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September 23, 2018
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Italy: Moroccan beaten to death, athlete of Nigerian origin attacked as fascists in the Govt spread racism

1.8.2018 11:29
Matteo Salvini (PHOTO: Fabio Visconti, Wikimedia Commons)
Matteo Salvini (PHOTO: Fabio Visconti, Wikimedia Commons)

Italian Interior Minister Matteo Salvini, the boss of the anti-immigrant Lega party, is facing criticism from opposition politicians for creating a hateful atmosphere in the country. In recent days Italy has witnessed a series of attacks with apparently racist motivations including Monday's attack on Daisy Osakue, an Italian athlete of Nigerian origin.

The Associated Press is also highlighting the case of the 13-month-old Romani girl in an intensive care unit with a damaged lung after she was shot by a projectile in the arms of her mother on a street in Rome. Police discovered an Italian man had fired an air rifle from his balcony and the projectile struck the infant. 

The man in question has denied that he was aiming at the Romani people. As for Osakue, the 22-year-old discus thrower was targeted for assault near the northern city of Turin.

As the athlete was walking to her home, unidentified attackers drove past throwing eggs that ended up damaging one of her corneas. "I'm sorry to have to say this, but I believe this case was one of racism," the athlete declared.

"I believe they were on the lookout for somebody of a different skin color, a woman," the athlete said. "Prostitutes work in that area. I believe they considered me one of them."

The discus thrower spent several months recently in the state of Texas in the USA where she is studying criminal law in addition to training in her sport. In an interview with the BBC she said she has the feeling that she had come home to a "different Italy."

The new Italian Government created by Lega and the populist Five Star Movement (M5s) took power in June and is applying an uncompromisingly anti- immigrant policy. Among other matters, authorities are refusing to allow boats with migrants on board to dock and are attempting to limit their arrival to the country as much as possible.

Salvini has also ordered that services for asylum-seekers be limited to the bare minimum in Italy. Osakue, who was born in Italy, is meant to be a member of the Italian representation at the European Athletics Championship next week in Berlin, Germany.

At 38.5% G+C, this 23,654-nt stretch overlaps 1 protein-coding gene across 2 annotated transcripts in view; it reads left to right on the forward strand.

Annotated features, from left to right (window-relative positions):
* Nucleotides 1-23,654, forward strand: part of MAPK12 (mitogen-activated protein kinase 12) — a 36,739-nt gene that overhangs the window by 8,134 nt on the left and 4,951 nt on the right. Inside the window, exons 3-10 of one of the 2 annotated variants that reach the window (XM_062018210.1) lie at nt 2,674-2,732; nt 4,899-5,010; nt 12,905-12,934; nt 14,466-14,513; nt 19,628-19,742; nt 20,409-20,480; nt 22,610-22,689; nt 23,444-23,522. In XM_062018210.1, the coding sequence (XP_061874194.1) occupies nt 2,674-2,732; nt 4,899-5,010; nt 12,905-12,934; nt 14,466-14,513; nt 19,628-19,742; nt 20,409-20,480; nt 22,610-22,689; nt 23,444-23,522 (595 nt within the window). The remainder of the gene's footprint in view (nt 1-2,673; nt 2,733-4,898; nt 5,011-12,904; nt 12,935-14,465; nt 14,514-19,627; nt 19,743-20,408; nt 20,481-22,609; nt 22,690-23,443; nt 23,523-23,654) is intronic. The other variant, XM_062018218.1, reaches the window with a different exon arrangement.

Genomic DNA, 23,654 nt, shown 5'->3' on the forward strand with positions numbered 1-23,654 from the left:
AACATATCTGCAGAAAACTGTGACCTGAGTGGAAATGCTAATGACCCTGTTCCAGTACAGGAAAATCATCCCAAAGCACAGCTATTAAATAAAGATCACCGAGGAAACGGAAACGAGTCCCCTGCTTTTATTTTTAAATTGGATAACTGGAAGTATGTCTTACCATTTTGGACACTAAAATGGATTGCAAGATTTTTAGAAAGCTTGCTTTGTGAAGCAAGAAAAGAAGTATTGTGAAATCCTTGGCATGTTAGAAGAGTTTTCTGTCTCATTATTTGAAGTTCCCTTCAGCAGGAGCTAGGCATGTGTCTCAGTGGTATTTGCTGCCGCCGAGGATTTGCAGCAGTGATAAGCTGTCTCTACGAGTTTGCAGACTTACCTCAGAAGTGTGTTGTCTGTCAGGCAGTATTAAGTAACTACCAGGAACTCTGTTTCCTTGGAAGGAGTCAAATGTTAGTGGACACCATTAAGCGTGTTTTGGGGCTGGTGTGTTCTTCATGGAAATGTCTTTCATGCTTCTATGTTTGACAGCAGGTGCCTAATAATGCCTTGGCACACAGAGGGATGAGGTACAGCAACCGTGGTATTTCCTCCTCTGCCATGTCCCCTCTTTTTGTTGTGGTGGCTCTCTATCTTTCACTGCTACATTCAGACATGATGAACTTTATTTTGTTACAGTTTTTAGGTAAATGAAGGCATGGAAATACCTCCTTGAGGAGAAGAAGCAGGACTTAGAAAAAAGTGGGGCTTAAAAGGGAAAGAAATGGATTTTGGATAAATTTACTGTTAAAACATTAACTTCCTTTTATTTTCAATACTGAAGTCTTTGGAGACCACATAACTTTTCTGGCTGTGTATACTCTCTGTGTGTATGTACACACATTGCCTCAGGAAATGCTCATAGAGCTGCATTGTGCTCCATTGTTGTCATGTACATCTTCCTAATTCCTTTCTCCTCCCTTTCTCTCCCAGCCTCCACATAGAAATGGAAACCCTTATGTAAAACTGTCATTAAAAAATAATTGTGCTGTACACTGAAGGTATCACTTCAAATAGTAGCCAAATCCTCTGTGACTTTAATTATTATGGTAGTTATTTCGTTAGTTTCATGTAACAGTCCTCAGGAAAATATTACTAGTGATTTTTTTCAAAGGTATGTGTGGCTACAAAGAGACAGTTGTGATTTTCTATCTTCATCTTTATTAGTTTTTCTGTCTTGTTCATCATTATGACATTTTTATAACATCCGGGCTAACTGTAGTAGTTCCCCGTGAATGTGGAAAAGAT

Doctors said that Osakue will need several days of rest to recover from her injury but that she will be healed by the time of the Championship. The Italian Police have cast doubt on whether the black athlete was the victim of a crime motivated by racism.

Police officers have pointed out that in that same locality similar assaults have been committed before against white people. The political opposition, however, sees the matter differently.

"Attacks against people of color are currently an urgent problem in Italy," tweeted the former center-left PM, Matteo Renzi. "It is absolutely clear, nobody can deny it, especially not those sitting in Government."

Over the weekend a Moroccan man who was suspected by local residents of a village south of Rome to be a robber died as the result of a car chase. After the man crashed his vehicle, his pursuers subsequently beat him up and he succumbed to his injuries in hospital, according to The Local.

That online daily also reported on an incident from Palermo, Sicily, where last week a group of youths beat up a 19-year-old immigrant from Senegal while racially abusing him. Salvini, has rejected Renzi's claims that racism is an urgent problem in Italy, calling the former PM's remark "absurd".

Salvini then emphasized the contribution made by immigrants to crime in the country. "Every day immigrants commit about 700 crimes in Italy, which means one-third of the total number. That is the urgent problem I am combating as minister," he said.

That allegation sparked indignation from left-wing parties. "All who deny racism is growing in our country are accomplices to it," tweeted the head of the previously-governing, left-wing Democratic Party, Maurizio Martina.

ČTK, ryz, translated by Gwendolyn Albert
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